Lisa K. Hellman works in the intersection between social, cultural, maritime, and global history, with a special interest in gender. Her first project focused on the everyday life of Europeans in the ports of Canton and Macau. In her second project, she compared their experiences with those in other Asian ports, primarily Nagasaki. In her current project, she follows 18th-century prisoners of war in Siberia and North Asia. The core question driving her is how intercultural interaction changed the lives of the men and women involved.

Birgit Tremml-Werner is a researcher at the Centre for Concurrences at Linnaeus University, Sweden, where she teaches in the Master programme in Colonial and Postcolonial Studies and works on a project entitled “Encountering Diplomacy in Early Modern Southeast Asia”. She received her PhD in History from the University of Vienna in 2012 and worked as postdoctoral fellow at the University of Tokyo and the University of Zurich. Her research includes Tokugawa Japan’s foreign relations, the social history of colonial contact zones in maritime South East Asia and global intellectual history.

Hellman and Tremml-Werner spoke with contributing editor David Kretz about “Translation in Action: Global Intellectual History and Early Modern Diplomacy,” the introduction to the cluster of articles on translation and diplomacy in the current issue of the JHI (82.3). 


David Kretz: For the special issue of JHI 82.3, you have assembled a series of articles on the role of translation in Early Modern diplomacy, combining New Diplomatic History’s focus on actors outside the official diplomatic corps in foreign relations with an intellectual history focus on the cross-cultural migration of concepts. You emphasize three findings in particular. First, that a number of go-betweens—missionaries, merchants, scholars, prisoners of war, etc.—functioned as translators in an expanded sense, that includes inter-lingual, inter-medial, and inter-cultural translations. Secondly, that power differentials between actors, languages, and media everywhere need to be taken into account when considering translations. Thirdly, that mutual understanding was only one goal and often not the primary one. The careful management of vagueness and misunderstanding was often just as crucial, if not more important both to the actors themselves and for our historical understanding.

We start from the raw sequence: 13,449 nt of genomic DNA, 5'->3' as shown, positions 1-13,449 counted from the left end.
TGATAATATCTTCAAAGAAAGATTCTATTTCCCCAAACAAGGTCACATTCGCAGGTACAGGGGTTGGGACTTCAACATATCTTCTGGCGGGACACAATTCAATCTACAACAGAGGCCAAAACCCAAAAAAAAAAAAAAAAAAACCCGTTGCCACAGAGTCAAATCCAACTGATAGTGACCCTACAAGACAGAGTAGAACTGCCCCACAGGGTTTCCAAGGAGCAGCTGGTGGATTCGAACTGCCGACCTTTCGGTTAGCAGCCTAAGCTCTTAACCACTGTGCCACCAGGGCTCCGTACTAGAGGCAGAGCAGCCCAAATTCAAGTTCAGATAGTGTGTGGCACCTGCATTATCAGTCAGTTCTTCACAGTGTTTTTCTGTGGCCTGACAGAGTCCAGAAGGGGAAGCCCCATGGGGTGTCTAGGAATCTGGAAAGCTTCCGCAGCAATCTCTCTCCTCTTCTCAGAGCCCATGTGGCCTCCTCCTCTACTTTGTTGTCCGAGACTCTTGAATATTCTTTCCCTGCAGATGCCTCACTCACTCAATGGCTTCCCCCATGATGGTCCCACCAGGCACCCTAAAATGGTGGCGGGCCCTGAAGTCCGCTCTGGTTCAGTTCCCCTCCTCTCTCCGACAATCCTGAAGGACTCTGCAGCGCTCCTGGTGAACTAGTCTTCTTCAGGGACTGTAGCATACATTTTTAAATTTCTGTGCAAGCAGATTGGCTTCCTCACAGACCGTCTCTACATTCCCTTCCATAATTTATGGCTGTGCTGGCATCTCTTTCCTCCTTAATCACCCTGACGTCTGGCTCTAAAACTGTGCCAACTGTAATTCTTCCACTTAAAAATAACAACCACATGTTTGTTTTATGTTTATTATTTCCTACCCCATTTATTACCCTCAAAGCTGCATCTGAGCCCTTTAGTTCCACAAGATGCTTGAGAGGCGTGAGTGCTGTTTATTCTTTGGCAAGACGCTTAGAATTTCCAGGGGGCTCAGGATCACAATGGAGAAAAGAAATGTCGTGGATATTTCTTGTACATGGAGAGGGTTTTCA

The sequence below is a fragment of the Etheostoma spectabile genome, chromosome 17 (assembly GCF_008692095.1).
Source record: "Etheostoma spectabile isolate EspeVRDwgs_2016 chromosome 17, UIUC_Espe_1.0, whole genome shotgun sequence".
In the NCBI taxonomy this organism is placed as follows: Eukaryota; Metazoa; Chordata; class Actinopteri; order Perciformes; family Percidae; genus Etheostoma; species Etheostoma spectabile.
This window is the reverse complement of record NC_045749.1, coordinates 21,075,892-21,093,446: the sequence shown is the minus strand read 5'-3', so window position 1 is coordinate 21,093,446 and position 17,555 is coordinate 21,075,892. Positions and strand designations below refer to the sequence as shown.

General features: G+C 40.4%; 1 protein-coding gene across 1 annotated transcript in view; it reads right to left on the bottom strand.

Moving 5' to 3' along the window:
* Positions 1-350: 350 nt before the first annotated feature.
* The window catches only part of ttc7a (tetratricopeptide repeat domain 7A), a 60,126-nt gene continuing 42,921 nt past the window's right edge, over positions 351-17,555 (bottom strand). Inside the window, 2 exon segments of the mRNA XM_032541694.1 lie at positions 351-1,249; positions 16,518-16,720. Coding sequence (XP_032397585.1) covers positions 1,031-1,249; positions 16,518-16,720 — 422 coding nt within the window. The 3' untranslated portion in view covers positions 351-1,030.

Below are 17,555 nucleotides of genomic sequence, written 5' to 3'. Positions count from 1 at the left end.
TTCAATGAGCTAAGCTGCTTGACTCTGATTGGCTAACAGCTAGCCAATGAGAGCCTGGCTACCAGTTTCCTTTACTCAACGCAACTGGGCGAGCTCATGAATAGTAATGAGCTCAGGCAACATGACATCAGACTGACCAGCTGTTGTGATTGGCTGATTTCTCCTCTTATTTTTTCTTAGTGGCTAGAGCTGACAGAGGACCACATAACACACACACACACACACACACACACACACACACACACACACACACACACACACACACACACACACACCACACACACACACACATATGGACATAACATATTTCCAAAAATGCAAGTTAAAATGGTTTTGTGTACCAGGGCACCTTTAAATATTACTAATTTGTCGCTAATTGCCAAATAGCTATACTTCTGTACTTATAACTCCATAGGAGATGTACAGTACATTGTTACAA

My first question concerns the importance of trust, which you also stress. Could you tell us a bit more about how trust was established, both between official and non-official actors and between different polities? How did the translators you look at gain trust; how did they themselves further it? Do we know of interesting cases when trust was lost, or lost and then restored?

Lisa Hellman: Trust is really an exciting issue when it comes to both translation and diplomacy, and one which I think will have to be considered in terms of its emotional and political layers when translation and diplomacy are combined. A basic understanding of practices of translation is that someone wants to be comprehended by someone else. If you do not manage to present your translation as credible, the translation fails and the interaction will falter. But this is just one part of the story of trust building. What attention to the on-the-ground processes shows, is not only that there could be a rather big acceptance of distrust: cases when the two parties openly distrusted one another and, for example, the wording of a document but still managed to establish a working relationship. Even more interestingly, there are times when friendship and trust were evoked, but on what one might call a superficial level, as part of a diplomatic ceremonial.

Rather than reflecting an emotional trust of the involved actors, phrases evoking “trust” could be called upon to show the earnestness of the intentions. In fact, the involved parties might have felt nothing of the kind, nor did the other party expect it. Translators naturally combined these different types of, and expectations placed on, trust. It is not uncommon to find lamentations of the doubtful nature of a translation (that a traduttore was a traditore was a trope even outside diplomatic relations) coexisting with a reliance on the fact that this person who produced it could find the right words.

Birgit Tremml-Werner: I agree on the point that the importance of trust can hardly be overestimated for processes of translation, when unfamiliar parties interacted with each other. Trust had a material dimension and was thus often created on a non-verbal level, for instance through gestures, bodily comportment, sign language or ritual practices involving the support of objects. Trust building in cross-cultural settings often benefited from repetition of acts proving the good intention of negotiation partners, as these intentions were hard to assess otherwise. The Dutch East India Company merchants who submitted to the rigid foreign policies of the Tokugawa shogunate in exchange for long-term trading privileges are a good example in this regard.